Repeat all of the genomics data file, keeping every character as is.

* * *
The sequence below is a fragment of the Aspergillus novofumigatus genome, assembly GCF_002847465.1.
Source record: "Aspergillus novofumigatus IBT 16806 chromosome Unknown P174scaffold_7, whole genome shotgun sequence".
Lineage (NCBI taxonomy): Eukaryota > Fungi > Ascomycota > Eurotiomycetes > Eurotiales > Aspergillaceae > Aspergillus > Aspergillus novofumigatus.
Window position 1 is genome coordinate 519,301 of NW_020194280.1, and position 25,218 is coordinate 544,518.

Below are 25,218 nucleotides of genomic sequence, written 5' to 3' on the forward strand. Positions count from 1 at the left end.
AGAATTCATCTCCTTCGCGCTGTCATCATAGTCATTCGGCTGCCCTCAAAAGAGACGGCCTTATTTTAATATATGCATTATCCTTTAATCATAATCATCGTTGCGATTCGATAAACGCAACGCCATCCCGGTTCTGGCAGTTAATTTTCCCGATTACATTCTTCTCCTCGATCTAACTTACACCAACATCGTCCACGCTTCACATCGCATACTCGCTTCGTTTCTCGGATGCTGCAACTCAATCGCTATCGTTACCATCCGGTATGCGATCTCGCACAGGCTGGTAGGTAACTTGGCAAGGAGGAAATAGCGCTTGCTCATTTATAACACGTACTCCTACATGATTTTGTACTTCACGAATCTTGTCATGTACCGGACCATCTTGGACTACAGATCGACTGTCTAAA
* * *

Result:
The sequence below is a fragment of the Aspergillus novofumigatus genome, assembly GCF_002847465.1.
Source record: "Aspergillus novofumigatus IBT 16806 chromosome Unknown P174scaffold_7, whole genome shotgun sequence".
Lineage (NCBI taxonomy): Eukaryota > Fungi > Ascomycota > Eurotiomycetes > Eurotiales > Aspergillaceae > Aspergillus > Aspergillus novofumigatus.
Window position 1 is genome coordinate 519,301 of NW_020194280.1, and position 25,218 is coordinate 544,518.

Below are 25,218 nucleotides of genomic sequence, written 5' to 3' on the forward strand. Positions count from 1 at the left end.
AGAATTCATCTCCTTCGCGCTGTCATCATAGTCATTCGGCTGCCCTCAAAAGAGACGGCCTTATTTTAATATATGCATTATCCTTTAATCATAATCATCGTTGCGATTCGATAAACGCAACGCCATCCCGGTTCTGGCAGTTAATTTTCCCGATTACATTCTTCTCCTCGATCTAACTTACACCAACATCGTCCACGCTTCACATCGCATACTCGCTTCGTTTCTCGGATGCTGCAACTCAATCGCTATCGTTACCATCCGGTATGCGATCTCGCACAGGCTGGTAGGTAACTTGGCAAGGAGGAAATAGCGCTTGCTCATTTATAACACGTACTCCTACATGATTTTGTACTTCACGAATCTTGTCATGTACCGGACCATCTTGGACTACAGATCGACTGTCTAAA